"The reality is that content is the reason for the technology's existence. It is shaped by, and shapes, the patterns of boxes, wires and signals spreading across the world. It embraces everything from the latest mango price through the Malian music you have just bought at the airport, the Andhra Pradesh land title map, the Bolloywood movie animating a video café on the Deccan, the falling share prices that just closed a factory, the tense telephone reassurances between a migrant worker and her family, to the stories stitching the fabric of traditional African society and the dried milk advertisement on the rickety township hoarding." (Yeomens, 2002)

One can put it in another way – African web content can be regarded as information that relates directly to the people of Africa living on and off the African continent. Geographical location of the Africans will however change the socio-economic circumstances of the people and hence their information needs. Africans leaving outside Africa generally have easy access to information resources on Africa that is available from Western sources, even though some of these sources are biased. It is therefore necessary to distinguish these two groups – Africans living in Africa and those Africans living in the Continent.

The content on the web site and its features should make a visitor to the site say something like this:

"Yes, this web site really looks like it’s meant for me, was prepared for me and I can use it in my day to day life as it directly or indirectly deals with the issues that I am faced with everyday to improve my livelihood opportunities and I am well informed about this and that ".

Further clarification is still needed to what we mean by relevant web content.

"It seems simple and obvious that content can be defined as local when produced in a specified geographic locality, such as a village, province, or even country or continent. The problem with this definition is that information from a locality does not always have a relation to the people living in that place. Especially in a globalising world, content produced in India may not be Indian at all, but simply cheaper to package in India than elsewhere. " ( Ballantyne, 2002).

The same source as above goes further in expanding the definition of content by saying local content: "is that content that is intended for a specific local audience, as defined by its geographic location, culture or its language".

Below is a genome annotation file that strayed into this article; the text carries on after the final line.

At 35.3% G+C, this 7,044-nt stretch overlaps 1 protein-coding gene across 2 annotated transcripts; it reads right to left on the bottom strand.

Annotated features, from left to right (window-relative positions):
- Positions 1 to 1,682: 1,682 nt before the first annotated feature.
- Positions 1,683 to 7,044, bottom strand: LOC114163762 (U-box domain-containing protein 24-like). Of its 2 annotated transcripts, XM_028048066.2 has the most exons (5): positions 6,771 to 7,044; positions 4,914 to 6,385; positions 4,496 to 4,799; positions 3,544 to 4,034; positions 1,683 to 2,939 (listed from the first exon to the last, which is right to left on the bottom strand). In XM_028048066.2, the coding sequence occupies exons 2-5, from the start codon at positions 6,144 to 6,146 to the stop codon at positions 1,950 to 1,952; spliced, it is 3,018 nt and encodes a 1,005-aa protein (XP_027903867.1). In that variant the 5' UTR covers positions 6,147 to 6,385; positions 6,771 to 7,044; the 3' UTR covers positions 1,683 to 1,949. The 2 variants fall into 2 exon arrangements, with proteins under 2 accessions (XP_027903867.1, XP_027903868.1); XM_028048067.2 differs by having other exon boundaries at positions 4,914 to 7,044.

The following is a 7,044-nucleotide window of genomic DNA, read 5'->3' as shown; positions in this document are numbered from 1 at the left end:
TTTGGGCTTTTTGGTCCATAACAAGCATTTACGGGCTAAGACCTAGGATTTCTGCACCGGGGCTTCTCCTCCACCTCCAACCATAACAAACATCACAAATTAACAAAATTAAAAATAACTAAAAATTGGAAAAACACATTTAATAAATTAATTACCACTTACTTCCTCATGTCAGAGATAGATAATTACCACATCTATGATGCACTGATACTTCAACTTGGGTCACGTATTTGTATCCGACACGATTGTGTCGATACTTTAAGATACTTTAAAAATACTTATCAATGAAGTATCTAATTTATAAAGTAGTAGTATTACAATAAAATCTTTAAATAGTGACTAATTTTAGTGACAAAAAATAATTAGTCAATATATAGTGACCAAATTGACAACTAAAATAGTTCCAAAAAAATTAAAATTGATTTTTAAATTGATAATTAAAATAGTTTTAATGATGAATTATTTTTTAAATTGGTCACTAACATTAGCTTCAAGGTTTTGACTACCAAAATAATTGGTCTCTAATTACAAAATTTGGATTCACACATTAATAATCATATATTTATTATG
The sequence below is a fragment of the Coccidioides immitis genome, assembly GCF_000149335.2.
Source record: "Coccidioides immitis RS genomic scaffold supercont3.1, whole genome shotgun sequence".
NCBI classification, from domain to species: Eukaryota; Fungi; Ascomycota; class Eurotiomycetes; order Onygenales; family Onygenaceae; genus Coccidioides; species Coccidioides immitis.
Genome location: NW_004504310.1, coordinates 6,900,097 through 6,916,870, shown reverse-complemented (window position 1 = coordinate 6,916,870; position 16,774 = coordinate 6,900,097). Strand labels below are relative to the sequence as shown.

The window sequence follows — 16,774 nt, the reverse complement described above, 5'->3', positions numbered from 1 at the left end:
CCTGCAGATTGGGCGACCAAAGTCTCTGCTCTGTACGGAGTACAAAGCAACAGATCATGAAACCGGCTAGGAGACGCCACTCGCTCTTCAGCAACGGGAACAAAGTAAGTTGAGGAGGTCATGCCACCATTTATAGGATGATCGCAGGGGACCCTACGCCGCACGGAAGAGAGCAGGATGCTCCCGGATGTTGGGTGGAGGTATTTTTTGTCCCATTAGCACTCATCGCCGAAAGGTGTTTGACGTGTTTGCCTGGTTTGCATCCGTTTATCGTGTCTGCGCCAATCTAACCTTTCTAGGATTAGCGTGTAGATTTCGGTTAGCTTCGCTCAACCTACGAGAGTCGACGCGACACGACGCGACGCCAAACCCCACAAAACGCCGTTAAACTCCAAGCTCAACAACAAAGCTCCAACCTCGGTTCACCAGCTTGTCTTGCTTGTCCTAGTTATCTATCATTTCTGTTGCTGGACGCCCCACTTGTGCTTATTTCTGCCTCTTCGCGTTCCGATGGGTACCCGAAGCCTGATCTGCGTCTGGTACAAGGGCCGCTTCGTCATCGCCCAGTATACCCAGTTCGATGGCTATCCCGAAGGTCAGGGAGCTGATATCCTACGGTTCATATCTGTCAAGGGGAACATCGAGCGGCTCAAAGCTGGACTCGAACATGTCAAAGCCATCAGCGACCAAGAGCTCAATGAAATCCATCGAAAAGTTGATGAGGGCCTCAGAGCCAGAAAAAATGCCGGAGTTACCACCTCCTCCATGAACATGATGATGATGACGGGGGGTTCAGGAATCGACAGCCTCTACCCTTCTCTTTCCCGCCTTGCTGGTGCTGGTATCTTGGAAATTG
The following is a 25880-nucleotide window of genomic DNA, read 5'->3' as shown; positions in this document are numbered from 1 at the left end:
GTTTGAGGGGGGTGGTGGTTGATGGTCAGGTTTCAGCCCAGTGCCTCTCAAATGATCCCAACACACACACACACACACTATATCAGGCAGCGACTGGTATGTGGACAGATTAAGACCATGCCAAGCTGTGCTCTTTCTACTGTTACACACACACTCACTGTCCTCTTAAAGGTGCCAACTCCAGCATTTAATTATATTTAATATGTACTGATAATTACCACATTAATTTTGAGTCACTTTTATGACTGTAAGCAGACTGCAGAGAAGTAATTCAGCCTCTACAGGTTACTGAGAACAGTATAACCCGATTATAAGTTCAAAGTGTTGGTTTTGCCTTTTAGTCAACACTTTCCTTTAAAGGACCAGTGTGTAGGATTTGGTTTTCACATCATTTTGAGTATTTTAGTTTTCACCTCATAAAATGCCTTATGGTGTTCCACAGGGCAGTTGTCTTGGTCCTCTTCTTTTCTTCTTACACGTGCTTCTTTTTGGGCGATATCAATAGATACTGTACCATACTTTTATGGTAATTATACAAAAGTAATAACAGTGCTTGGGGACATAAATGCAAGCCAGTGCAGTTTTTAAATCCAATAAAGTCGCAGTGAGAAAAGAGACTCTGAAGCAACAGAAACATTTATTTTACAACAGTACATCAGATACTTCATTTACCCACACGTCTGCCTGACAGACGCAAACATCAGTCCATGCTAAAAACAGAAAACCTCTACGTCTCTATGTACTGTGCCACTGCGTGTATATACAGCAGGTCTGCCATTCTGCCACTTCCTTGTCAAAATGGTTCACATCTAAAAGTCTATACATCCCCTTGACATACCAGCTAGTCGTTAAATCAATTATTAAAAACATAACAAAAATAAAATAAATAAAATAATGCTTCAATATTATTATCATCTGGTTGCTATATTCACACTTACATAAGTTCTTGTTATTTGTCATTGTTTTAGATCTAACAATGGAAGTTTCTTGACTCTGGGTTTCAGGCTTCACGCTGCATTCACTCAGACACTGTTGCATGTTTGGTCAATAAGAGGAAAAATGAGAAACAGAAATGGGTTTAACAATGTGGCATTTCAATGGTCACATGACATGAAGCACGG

That content should be seen to be coming from the people or local communities. Ballantyne gives a useful working definition of content in a Research Report: 'Collecting and Propagating Local Development Content' thus:

"Local content is the expression of the locally owned and adapted knowledge of a community - where the community is defined by its location, culture, language or area of interest".

This definition therefore maps the sources and nature of the content as being local (endogenous information) and external (exogenous information) (Menou, 1993).

What has been identified in many research activities as the one undertaken by IICD (http://www.iicd.org/) and revealed in the cited report and others, is that the nature of available information on the web sites shows that very little of it is produced by local people or that their input has been intensively sought and informed the web design and development process.

African web content is referred to mean that content that is about Africa, is directly aimed to be used by Africans whether living on the African continent or elsewhere.

The nature of the web content should drive home the message of the web site without leaving any ambiguities or uncertainties in the minds of the target audience. Eventually it should seek to provide sufficient information for the visitor to the web site to make an informed decision or be better informed, undertake a particular activity for example buy online or engage in an online discussion. These activities are some essential features that can be found on a web site - their availability being determined by the purpose of the web site.

The uses of a particular web site will vary from the person to person, but the web publisher of an African web site should strive to present the message to make it relevant, useful and appropriate to the target population. The fact is that locally based web publishers should use their skills and know-how to create web sites that their own people can use in their day to day lives.

Most of the content rich web sites about them and their countries is generated and owned by Western based organisations. Nationals of those countries residing in developed countries are however making huge contributions in the creation of web sites about their own countries - this should be considered as local content.

Local organisations for example government institutions that produce free public information are not making challenging efforts to collate and digitise that information that should be made available via a central digital source. Online government information services are useful for foreign visitors who get factual information about the country. There are still be used by to improve governance and make the democratic process a reality i.e. increase the political impact of ICTs in those settings (Norris, 2001).